Clifford Gouldson Lawyers

How saving a few dollars can cost your wife a house

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We all hope that on our death, our executors and loved ones will be able to rely on our Will to understand and implement our wishes.  But as one recent case demonstrates if you cut corners with the documentation it can cause serious problems for your loved ones.
The Queensland Court of Appeal recently considered a matter in which an elderly couple jointly executed a pre-printed Will (Will Kit) which included a number of handwritten wishes for both of them. 
The couple married late in life and both had adult children from their previous relationships. 
The Will appointed one child from each previous marriage to be the executors. 

Of concern was an instruction that on the death of the husband the wife was ‘to stay’ in their jointly owned home and  was ‘to handle’ all monies. If the wife died first ‘the reverse' was to occur.  On the death of the last of them the estate was to be converted to cash and divided equally between their families from their previous relationships.
Unfortunately because of the imprecise wording and arguments arising between the members of the blended family, on the death of the husband, the Court was called upon to interpret the Will. 
The Court held that the Will was a mutual Will and that the wording of the above clause ‘to stay’ and ‘to handle’ gave a clear impression that something short of an absolute interest is being given and therefore operated to sever the joint tenancy on the home, at least, from the date of the husband's death. 
The Court further went on to say the provision for sale of the assets on the death of the last indicates that the survivor is being given those assets for their lifetime only and that they had no ability to deal with those assets during their lifetime. This resulted in the wife receiving only a life interest in the house and the money of the relationship.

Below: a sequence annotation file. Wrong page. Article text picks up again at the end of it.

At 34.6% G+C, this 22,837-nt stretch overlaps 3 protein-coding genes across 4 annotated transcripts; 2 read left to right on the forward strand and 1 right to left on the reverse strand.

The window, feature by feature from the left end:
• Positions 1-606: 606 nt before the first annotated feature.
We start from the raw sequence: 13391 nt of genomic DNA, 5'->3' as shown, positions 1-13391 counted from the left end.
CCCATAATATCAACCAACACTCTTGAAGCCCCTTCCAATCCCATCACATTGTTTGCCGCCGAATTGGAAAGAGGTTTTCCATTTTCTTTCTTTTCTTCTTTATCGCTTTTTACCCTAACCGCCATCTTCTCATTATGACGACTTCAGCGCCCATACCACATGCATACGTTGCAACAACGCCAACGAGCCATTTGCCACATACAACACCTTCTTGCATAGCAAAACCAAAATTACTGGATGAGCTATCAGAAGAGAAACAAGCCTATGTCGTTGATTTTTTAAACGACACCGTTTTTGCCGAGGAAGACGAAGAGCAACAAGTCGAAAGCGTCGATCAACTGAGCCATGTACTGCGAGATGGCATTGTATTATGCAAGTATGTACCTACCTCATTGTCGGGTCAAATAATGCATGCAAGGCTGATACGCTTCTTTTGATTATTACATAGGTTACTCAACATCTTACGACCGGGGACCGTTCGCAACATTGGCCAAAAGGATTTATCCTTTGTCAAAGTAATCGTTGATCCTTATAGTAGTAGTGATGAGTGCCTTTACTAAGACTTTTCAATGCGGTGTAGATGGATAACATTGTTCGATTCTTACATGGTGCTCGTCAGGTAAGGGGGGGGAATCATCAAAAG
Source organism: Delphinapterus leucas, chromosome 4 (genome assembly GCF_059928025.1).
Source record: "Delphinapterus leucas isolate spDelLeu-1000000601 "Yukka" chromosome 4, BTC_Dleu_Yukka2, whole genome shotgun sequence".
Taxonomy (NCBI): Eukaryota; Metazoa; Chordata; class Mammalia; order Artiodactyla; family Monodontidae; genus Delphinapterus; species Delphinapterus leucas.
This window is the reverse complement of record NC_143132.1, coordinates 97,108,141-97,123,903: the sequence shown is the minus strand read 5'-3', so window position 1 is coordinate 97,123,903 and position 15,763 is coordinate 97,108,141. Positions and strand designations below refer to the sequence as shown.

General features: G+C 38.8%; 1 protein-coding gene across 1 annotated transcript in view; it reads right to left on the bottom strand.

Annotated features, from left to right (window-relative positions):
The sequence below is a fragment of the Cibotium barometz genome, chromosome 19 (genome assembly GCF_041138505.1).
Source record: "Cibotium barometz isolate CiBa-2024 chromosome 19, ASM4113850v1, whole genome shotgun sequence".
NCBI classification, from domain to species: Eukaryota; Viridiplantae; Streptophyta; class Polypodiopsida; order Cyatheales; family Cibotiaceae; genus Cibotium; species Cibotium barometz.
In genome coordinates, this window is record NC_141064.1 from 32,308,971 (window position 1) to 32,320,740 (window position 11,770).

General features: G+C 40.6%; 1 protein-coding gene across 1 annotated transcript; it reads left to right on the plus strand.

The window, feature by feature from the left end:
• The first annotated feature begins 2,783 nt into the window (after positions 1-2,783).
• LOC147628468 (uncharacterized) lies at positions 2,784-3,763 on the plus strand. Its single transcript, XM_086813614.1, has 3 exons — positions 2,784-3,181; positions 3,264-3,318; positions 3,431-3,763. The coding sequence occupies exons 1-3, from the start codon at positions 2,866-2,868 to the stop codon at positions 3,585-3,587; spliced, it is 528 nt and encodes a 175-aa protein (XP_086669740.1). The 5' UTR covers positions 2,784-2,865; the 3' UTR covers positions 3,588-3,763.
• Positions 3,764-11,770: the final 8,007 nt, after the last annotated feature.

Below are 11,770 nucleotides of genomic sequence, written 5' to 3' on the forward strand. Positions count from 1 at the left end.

This was not the intention of their Wills according to the wife but unfortunately that was the effect of the judgement delivered by the court.
The value of precision in drafting

This case is an example of how poor drafting can produce an unintended result even in relatively simple circumstances with basic assets.  For business owners, investors or those with more complex family and financial situations the consequences can be even more unexpected.

You may know better than to use a Will Kit but even a lawyer-drafted Will that is not prepared with sufficient precision, accuracy and expertise can cause significant problems for your loved ones.

Our Tax, Structures + Planning team can analyse your asset situation, your desired testamentary outcomes and make sure no corners are cut that could cost your wife a house.
For more information contact our Tax, Structures & Planning Team.
Ben Gouldson, Director Sheelagh Gray, Senior Lawyer
Alison Cassidy, Senior Paralegal


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